The waste heat from the exhaust of an internal combustion engine is generally hot enough to generate medium-pressure steam. In the case of small engine installations, steam production is not normally an economical option unless there is a local use for low-quality steam. In the case of a large diesel installation, however, the engine exhaust can be used to generate steam in a boiler, steam that can drive a steam turbine to produce additional energy. This forms the core of a diesel engine–based combined cycle plant.

Diesel engine combined heat and power systems are rare because they are generally only economical on very large engines. Typical of this sort of application is a generating plant that was installed in Macau in 1987. This plant was equipped with a slow-speed diesel engine with a capacity of 24.4 MW. The engine exhaust was fitted with a waste heat boiler and steam turbine that could generate an additional 1.34 MW when the engine was operating at full power, thus contributing around 5% of the plant output. As a result of this and other measures a fuel-to-electricity conversion efficiency of close to 50% was achieved.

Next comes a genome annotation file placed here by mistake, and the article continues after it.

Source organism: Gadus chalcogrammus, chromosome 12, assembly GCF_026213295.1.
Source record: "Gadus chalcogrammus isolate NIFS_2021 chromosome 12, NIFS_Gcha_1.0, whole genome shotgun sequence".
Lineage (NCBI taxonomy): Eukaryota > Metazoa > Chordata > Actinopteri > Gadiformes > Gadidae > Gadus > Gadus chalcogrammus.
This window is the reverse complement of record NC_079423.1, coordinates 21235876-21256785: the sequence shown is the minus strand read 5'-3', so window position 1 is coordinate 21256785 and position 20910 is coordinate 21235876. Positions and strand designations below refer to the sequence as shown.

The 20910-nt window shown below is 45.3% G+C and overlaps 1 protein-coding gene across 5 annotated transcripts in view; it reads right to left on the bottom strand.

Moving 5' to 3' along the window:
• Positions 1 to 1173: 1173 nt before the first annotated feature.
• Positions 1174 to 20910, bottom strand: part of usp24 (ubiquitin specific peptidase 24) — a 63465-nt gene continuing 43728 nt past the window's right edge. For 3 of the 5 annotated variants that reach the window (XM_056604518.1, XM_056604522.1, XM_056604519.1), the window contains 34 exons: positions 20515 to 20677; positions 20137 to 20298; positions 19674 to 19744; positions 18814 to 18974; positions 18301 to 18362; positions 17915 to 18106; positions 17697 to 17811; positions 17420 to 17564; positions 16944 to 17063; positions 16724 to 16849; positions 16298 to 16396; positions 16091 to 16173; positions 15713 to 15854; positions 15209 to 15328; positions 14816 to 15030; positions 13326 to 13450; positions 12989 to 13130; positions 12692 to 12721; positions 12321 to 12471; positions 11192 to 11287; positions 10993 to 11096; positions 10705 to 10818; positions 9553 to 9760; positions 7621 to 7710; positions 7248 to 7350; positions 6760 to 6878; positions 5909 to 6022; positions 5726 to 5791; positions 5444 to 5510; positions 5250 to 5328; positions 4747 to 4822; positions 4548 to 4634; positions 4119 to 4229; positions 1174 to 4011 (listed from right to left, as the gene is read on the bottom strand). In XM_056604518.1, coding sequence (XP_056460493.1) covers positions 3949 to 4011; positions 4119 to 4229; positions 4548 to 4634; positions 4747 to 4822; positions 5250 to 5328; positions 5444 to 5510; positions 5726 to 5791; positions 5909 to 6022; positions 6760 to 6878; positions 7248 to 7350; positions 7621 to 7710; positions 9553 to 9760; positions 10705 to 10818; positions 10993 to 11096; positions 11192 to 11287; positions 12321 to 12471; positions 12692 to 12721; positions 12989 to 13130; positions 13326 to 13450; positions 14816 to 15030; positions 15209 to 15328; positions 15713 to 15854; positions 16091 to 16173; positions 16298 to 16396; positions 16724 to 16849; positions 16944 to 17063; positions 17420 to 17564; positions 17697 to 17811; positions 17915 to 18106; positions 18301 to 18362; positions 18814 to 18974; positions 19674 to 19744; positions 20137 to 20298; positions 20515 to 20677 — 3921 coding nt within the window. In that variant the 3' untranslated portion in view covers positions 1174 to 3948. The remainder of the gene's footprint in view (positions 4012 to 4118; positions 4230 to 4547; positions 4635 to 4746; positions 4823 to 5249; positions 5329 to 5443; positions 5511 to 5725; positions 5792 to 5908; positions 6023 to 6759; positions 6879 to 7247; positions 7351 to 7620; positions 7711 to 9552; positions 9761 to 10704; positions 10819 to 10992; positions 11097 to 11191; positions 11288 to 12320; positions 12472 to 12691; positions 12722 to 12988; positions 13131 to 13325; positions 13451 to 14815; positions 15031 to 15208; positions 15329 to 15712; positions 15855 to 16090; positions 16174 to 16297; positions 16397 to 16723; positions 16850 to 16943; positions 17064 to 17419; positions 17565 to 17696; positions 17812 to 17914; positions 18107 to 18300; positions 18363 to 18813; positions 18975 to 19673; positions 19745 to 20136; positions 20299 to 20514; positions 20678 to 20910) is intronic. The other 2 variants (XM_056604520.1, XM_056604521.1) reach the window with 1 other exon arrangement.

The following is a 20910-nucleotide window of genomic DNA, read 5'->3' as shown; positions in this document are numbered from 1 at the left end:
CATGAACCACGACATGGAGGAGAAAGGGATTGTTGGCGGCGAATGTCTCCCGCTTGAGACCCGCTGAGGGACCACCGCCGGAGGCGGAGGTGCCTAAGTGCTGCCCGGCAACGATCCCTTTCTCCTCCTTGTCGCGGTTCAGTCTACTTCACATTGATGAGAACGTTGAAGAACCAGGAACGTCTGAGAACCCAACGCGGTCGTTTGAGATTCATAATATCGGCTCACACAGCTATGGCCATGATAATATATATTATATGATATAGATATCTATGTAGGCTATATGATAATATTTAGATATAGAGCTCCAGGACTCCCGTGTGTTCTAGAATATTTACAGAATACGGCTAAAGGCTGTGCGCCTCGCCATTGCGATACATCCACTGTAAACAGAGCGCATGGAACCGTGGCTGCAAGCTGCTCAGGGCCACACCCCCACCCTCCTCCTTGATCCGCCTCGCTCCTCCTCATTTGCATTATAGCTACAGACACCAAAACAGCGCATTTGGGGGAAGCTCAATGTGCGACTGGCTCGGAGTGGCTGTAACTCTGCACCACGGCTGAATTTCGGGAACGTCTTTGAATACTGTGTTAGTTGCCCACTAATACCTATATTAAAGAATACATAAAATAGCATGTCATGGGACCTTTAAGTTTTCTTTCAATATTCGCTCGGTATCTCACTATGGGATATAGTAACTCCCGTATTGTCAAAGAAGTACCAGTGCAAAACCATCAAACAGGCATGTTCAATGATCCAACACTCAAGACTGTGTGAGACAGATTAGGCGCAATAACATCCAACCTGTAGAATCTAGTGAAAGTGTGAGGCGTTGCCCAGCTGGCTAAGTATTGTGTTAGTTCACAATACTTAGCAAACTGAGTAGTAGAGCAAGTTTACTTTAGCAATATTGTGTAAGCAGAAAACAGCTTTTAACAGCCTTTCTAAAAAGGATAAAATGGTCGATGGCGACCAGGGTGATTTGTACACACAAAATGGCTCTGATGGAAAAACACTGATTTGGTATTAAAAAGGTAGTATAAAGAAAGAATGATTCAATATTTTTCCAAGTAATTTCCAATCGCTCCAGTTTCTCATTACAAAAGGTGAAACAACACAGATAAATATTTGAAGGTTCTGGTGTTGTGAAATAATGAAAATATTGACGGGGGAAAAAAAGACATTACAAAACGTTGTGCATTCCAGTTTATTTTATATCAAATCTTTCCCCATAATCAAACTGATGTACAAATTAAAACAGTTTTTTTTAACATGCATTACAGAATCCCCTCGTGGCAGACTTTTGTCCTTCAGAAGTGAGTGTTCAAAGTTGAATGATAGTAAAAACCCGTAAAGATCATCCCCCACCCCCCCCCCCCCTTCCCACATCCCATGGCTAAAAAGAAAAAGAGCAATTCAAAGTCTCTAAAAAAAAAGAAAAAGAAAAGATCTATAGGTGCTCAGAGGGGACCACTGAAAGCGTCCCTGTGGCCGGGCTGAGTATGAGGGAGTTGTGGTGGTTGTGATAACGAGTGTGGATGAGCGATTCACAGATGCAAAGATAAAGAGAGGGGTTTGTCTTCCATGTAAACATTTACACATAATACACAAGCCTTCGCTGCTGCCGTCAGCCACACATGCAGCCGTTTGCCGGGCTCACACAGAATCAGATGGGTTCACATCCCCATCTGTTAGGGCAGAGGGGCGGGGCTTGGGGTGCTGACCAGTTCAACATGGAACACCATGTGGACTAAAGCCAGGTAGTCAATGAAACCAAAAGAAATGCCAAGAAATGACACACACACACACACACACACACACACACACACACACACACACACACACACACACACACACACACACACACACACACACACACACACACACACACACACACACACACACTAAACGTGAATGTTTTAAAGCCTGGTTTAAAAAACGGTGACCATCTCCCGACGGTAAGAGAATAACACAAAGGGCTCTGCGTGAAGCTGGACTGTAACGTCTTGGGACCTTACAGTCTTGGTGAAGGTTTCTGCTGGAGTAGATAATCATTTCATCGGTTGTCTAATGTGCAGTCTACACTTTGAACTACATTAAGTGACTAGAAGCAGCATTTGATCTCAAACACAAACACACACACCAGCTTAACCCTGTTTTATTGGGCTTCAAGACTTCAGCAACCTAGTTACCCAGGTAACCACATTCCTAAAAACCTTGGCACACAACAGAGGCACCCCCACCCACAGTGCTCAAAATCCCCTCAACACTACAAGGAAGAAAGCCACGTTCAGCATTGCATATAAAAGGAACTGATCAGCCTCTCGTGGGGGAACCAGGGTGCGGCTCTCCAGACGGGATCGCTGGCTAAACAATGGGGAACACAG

Large engines of this type are frequently derived from marine engines and the original engines upon which they are based are not normally optimized for combined cycle operation. In particular, the cooling system is designed to keep the engine as cool as possible. For best combined cycle performance, however, it is preferable to run the engine as hot as possible, because the higher the exhaust gas temperature, the more efficient the steam turbine cycle. High- temperature operation can also improve engine efficiency because the potential thermodynamic efficiency will increase with operating temperature.

Combined cycle performance of a large diesel engine can, therefore, be improved by modifying engine components such that they can operate continuously at a higher temperature. Such modifications may require more expensive materials capable of withstanding the more extreme conditions. For example, the top of the piston may be made from an alloy that allows it to remain uncooled while exhaust valves are treated with advanced coatings able to resist the high exhaust gas temperature.

These modifications allow a higher temperature exhaust that can be used to generate higher-quality steam to drive a steam turbine. With these measures it may be possible to achieve a fuel-to-electricity conversion efficiency of close to 55%. This is the efficiency target for a plant in Wasa, Finland, installed in 1998. The plant has two 17 MW diesel engines and a single steam turbine. Efficiency in this case is improved by using seawater cooling for the steam turbine con- denser. The additional expense of the waste heat recovery and steam turbine will generally only prove cost effective if the engine is to be used for base-load operation.

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